SAN ANTONIO (Reuters) - George P. Bush, a son of a governor and a nephew and grandson to U.S. presidents, has filed to run statewide in Texas, the latest member of the powerful political family to seek elected office.
Bush, 37, the son of former Florida Governor Jeb Bush and his Mexican-born wife, Columba, is seen by some as a transformative figure - a Hispanic candidate for a Republican Party that wants to appeal to the growing and increasingly influential electorate of Latino voters.
Bush filed on Tuesday to run for Texas Land Commissioner, a position which, among other duties, manages the Alamo in San Antonio - a symbol of the often contentious relationship between Mexicans and Anglos in Texas. The current land commissioner is running for lieutenant governor.
“This certainly helps the Republican Party present an image of a party that not only seeks Hispanic votes but is running Hispanics for office,” Mark P. Jones, a political analyst at Rice University in Houston, told Reuters.
“This is clearly beneficial in Texas, because every other Republican candidate for a non-judicial statewide race in 2014 will be a white male,” Jones said.
Bush, a lawyer and co-founder and chairman of the Hispanic Republicans of Texas, is married to Amanda Bush, who is also a lawyer. They live in Fort Worth, Texas, with their son.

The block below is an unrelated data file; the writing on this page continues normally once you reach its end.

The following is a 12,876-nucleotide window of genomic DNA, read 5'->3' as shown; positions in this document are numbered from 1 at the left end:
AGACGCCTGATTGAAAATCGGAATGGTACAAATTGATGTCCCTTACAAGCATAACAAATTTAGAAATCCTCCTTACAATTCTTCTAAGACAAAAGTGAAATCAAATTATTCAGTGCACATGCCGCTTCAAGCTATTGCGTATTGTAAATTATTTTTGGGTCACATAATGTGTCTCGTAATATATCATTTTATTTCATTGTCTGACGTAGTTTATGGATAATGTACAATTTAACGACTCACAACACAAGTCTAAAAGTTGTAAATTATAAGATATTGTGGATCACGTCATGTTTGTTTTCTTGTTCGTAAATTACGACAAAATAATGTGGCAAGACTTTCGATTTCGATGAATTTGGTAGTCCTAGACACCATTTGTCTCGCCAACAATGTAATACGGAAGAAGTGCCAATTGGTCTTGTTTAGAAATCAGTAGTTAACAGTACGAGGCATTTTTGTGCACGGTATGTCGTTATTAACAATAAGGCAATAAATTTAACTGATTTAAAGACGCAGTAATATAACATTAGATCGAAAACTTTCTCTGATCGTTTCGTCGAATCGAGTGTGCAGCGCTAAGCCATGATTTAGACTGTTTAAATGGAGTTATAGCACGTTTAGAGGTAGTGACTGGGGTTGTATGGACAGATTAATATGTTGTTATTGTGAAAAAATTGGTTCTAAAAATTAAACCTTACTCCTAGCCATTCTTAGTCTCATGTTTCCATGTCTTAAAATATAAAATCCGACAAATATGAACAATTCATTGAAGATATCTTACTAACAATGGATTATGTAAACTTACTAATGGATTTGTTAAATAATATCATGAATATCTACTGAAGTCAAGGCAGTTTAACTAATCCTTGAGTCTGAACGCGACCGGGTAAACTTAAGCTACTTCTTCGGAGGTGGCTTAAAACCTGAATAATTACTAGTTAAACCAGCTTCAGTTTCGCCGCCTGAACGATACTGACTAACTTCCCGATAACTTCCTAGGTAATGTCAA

According to his campaign biography, he clerked for a federal judge and afterward joined the law firm Akin Gump Strauss Hauer & Feld LLP.
He is a member of the Naval Reserve and founder of a Fort Worth-based investment firm, St. Augustine Partners, which focuses on energy and business consulting, and a co-founder of Pennybacker Capital, a real estate private equity firm.
Cal Jillson, a political analyst at Southern Methodist University in Dallas, said Bush was in a unique position for a long and successful political career as nephew of President George W. Bush and grandson of President George H.W. Bush.
Jillson said Bush could serve a term or two, and then maybe run for Congress or governor.
State Representative Jose Menendez, a Democrat, said the idea that Bush’s candidacy might convince more Hispanics to vote Republican was “insulting” and no one person could attract Hispanics to any party.
“I think the Hispanic community is not a monolithic community, it is a community that is independent,” he said.
Menendez said Hispanics, like many other voters, support “policies over personalities.” Jillson agreed.
“There will be a few people who are attracted to Bush personally due to his connection to Hispanic Texas, but there will be just a few,” Jillson said.
Rice University’s Jones said a prominent Hispanic candidate with a popular name won’t help if the Republican Party is shooting itself in the foot. He noted that a young conservatives group at the University of Texas canceled plans this week to hold a mock roundup of illegal immigrants.
“But where it may help is in recruiting and running credible Hispanic candidates, something the party has not done a good job of in recent years,” Jones said.
Reporting by Jim Forsyth; Editing by David Bailey and Gunna Dickson